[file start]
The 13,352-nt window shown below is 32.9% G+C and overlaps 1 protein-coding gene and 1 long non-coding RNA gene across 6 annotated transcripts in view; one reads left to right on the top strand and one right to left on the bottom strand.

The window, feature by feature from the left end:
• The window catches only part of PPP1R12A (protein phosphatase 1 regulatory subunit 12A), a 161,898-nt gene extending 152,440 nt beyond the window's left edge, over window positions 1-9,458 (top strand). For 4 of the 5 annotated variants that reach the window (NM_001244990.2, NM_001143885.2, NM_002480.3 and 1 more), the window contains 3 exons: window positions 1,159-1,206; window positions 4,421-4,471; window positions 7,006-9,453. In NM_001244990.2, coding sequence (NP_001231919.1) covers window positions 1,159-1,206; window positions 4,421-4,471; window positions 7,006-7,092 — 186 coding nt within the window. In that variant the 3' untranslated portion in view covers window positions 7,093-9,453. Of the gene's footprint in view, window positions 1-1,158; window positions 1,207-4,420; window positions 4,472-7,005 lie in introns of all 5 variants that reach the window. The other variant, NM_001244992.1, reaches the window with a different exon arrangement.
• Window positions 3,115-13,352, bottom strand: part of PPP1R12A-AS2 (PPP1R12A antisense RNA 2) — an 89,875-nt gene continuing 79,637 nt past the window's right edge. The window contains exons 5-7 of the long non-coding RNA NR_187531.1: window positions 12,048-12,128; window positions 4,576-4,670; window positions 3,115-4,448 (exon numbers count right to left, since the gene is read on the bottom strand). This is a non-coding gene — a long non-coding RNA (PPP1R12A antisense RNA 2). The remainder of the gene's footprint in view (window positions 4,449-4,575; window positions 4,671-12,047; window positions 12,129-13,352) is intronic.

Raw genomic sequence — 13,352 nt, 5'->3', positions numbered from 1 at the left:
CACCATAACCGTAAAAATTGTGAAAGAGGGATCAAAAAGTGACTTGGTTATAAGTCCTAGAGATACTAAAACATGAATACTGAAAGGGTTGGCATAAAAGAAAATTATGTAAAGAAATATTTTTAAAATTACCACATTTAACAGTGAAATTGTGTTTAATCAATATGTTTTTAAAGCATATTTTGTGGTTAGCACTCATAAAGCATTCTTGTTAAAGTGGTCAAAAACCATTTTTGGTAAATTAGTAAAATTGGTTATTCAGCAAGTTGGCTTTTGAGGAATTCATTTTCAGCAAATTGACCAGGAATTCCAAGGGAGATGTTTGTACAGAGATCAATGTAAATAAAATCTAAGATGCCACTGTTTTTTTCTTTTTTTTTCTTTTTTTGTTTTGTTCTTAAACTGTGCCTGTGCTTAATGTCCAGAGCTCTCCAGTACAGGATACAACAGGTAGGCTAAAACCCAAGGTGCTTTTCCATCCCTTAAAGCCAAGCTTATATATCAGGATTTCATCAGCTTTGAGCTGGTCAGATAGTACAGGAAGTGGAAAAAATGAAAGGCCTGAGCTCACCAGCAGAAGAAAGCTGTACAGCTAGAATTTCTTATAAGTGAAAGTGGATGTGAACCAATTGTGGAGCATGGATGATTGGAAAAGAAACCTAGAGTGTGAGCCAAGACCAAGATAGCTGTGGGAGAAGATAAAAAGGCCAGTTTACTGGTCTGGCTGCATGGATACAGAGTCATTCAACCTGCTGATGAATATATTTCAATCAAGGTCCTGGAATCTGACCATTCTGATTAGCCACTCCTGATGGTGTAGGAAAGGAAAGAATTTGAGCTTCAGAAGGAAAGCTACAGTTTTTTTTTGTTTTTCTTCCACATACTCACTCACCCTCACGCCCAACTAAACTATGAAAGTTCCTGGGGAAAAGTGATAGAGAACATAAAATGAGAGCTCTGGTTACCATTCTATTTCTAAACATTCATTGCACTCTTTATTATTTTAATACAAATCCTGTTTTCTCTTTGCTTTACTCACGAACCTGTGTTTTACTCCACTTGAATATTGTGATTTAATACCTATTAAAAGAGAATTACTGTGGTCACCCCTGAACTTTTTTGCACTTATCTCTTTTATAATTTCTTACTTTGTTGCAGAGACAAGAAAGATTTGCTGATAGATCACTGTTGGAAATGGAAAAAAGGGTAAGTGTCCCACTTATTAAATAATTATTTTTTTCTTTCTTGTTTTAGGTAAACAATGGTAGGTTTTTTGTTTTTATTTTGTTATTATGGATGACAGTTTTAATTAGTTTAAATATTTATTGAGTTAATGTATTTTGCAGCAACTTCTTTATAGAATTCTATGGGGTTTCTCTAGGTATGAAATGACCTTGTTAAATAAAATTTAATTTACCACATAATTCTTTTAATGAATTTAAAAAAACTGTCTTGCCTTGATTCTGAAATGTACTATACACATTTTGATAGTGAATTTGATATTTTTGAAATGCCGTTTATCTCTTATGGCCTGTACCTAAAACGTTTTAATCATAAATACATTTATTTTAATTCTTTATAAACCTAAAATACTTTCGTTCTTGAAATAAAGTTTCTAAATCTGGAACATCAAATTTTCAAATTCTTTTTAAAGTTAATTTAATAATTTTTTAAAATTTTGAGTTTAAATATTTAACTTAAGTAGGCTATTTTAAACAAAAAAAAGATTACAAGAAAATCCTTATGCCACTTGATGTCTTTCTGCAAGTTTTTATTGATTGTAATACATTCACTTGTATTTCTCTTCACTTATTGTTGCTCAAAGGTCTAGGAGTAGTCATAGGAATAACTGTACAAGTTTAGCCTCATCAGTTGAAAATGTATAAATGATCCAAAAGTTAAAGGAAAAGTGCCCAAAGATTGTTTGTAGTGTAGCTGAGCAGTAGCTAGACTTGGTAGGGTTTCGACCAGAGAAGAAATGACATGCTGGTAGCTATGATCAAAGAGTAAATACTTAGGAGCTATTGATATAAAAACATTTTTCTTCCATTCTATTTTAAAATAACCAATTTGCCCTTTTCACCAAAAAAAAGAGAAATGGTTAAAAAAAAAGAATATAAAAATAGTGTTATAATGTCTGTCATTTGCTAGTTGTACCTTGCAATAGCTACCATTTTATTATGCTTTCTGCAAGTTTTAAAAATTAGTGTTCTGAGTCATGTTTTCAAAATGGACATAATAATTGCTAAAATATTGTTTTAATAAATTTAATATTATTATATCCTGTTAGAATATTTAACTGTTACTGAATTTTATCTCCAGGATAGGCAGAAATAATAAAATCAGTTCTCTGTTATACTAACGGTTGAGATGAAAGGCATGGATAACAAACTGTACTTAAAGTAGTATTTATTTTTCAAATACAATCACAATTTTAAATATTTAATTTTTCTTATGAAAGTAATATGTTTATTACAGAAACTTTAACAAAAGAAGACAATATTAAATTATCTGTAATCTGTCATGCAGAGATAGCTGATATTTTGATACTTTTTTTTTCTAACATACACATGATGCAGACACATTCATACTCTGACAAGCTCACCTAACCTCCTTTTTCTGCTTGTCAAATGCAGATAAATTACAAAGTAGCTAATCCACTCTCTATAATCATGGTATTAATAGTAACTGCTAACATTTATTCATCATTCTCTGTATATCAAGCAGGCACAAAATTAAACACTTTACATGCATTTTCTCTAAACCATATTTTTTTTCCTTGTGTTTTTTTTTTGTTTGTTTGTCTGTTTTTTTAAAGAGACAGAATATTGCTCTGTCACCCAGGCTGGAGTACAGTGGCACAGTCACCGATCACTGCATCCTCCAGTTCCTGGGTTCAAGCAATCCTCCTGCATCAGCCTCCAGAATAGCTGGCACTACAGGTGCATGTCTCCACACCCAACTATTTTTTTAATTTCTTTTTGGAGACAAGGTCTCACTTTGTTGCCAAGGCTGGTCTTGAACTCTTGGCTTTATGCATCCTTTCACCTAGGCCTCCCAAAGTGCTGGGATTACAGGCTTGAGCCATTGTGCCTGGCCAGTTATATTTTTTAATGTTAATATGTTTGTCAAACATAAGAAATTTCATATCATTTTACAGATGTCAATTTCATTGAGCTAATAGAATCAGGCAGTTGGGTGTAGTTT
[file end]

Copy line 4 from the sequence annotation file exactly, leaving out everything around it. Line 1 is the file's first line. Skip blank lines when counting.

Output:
• Window positions 3,115-13,352, bottom strand: part of PPP1R12A-AS2 (PPP1R12A antisense RNA 2) — an 89,875-nt gene continuing 79,637 nt past the window's right edge. The window contains exons 5-7 of the long non-coding RNA NR_187531.1: window positions 12,048-12,128; window positions 4,576-4,670; window positions 3,115-4,448 (exon numbers count right to left, since the gene is read on the bottom strand). This is a non-coding gene — a long non-coding RNA (PPP1R12A antisense RNA 2). The remainder of the gene's footprint in view (window positions 4,449-4,575; window positions 4,671-12,047; window positions 12,129-13,352) is intronic.